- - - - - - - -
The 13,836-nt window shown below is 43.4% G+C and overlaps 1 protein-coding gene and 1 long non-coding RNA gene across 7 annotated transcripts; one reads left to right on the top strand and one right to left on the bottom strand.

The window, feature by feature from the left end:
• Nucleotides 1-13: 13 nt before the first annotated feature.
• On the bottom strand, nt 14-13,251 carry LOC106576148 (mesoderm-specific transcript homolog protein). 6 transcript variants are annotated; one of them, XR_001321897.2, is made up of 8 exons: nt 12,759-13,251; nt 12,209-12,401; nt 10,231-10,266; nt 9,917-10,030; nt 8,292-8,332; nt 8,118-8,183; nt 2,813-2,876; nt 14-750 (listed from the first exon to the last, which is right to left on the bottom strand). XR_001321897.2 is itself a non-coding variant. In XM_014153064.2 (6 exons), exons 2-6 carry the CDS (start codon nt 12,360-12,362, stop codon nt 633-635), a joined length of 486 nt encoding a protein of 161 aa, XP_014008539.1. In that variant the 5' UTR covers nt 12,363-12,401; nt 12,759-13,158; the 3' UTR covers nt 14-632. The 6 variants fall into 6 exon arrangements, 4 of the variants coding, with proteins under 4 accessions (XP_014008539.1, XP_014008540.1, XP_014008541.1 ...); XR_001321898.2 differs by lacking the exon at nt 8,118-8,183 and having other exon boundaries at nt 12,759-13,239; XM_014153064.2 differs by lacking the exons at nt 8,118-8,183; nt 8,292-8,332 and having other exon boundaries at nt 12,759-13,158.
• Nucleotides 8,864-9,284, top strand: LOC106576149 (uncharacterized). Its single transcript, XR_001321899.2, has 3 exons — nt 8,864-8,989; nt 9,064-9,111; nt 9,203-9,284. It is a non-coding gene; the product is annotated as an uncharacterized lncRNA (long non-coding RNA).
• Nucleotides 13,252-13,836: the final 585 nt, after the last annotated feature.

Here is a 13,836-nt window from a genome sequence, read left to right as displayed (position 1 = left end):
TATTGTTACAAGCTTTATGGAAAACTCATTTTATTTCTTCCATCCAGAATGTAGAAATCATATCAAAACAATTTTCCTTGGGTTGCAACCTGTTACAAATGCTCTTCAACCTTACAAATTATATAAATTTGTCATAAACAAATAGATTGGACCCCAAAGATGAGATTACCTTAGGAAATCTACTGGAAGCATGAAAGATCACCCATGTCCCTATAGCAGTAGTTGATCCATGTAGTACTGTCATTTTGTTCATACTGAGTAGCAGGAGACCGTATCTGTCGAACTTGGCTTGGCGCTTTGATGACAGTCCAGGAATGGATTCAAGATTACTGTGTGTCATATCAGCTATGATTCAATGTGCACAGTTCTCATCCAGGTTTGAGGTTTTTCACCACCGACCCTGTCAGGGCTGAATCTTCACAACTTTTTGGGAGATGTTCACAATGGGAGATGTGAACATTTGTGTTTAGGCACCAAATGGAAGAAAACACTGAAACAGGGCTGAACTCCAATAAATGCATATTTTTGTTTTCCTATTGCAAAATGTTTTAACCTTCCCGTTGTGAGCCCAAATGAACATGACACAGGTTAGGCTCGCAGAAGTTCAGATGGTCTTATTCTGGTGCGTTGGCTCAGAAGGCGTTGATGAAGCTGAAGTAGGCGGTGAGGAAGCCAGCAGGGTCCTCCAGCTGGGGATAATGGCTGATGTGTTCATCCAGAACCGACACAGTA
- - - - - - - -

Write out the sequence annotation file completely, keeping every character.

The 13,836-nt window shown below is 43.4% G+C and overlaps 1 protein-coding gene and 1 long non-coding RNA gene across 7 annotated transcripts; one reads left to right on the top strand and one right to left on the bottom strand.

The window, feature by feature from the left end:
• Nucleotides 1-13: 13 nt before the first annotated feature.
• On the bottom strand, nt 14-13,251 carry LOC106576148 (mesoderm-specific transcript homolog protein). 6 transcript variants are annotated; one of them, XR_001321897.2, is made up of 8 exons: nt 12,759-13,251; nt 12,209-12,401; nt 10,231-10,266; nt 9,917-10,030; nt 8,292-8,332; nt 8,118-8,183; nt 2,813-2,876; nt 14-750 (listed from the first exon to the last, which is right to left on the bottom strand). XR_001321897.2 is itself a non-coding variant. In XM_014153064.2 (6 exons), exons 2-6 carry the CDS (start codon nt 12,360-12,362, stop codon nt 633-635), a joined length of 486 nt encoding a protein of 161 aa, XP_014008539.1. In that variant the 5' UTR covers nt 12,363-12,401; nt 12,759-13,158; the 3' UTR covers nt 14-632. The 6 variants fall into 6 exon arrangements, 4 of the variants coding, with proteins under 4 accessions (XP_014008539.1, XP_014008540.1, XP_014008541.1 ...); XR_001321898.2 differs by lacking the exon at nt 8,118-8,183 and having other exon boundaries at nt 12,759-13,239; XM_014153064.2 differs by lacking the exons at nt 8,118-8,183; nt 8,292-8,332 and having other exon boundaries at nt 12,759-13,158.
• Nucleotides 8,864-9,284, top strand: LOC106576149 (uncharacterized). Its single transcript, XR_001321899.2, has 3 exons — nt 8,864-8,989; nt 9,064-9,111; nt 9,203-9,284. It is a non-coding gene; the product is annotated as an uncharacterized lncRNA (long non-coding RNA).
• Nucleotides 13,252-13,836: the final 585 nt, after the last annotated feature.

Here is a 13,836-nt window from a genome sequence, read left to right as displayed (position 1 = left end):
TATTGTTACAAGCTTTATGGAAAACTCATTTTATTTCTTCCATCCAGAATGTAGAAATCATATCAAAACAATTTTCCTTGGGTTGCAACCTGTTACAAATGCTCTTCAACCTTACAAATTATATAAATTTGTCATAAACAAATAGATTGGACCCCAAAGATGAGATTACCTTAGGAAATCTACTGGAAGCATGAAAGATCACCCATGTCCCTATAGCAGTAGTTGATCCATGTAGTACTGTCATTTTGTTCATACTGAGTAGCAGGAGACCGTATCTGTCGAACTTGGCTTGGCGCTTTGATGACAGTCCAGGAATGGATTCAAGATTACTGTGTGTCATATCAGCTATGATTCAATGTGCACAGTTCTCATCCAGGTTTGAGGTTTTTCACCACCGACCCTGTCAGGGCTGAATCTTCACAACTTTTTGGGAGATGTTCACAATGGGAGATGTGAACATTTGTGTTTAGGCACCAAATGGAAGAAAACACTGAAACAGGGCTGAACTCCAATAAATGCATATTTTTGTTTTCCTATTGCAAAATGTTTTAACCTTCCCGTTGTGAGCCCAAATGAACATGACACAGGTTAGGCTCGCAGAAGTTCAGATGGTCTTATTCTGGTGCGTTGGCTCAGAAGGCGTTGATGAAGCTGAAGTAGGCGGTGAGGAAGCCAGCAGGGTCCTCCAGCTGGGGATAATGGCTGATGTGTTCATCCAGAACCGACACAGTA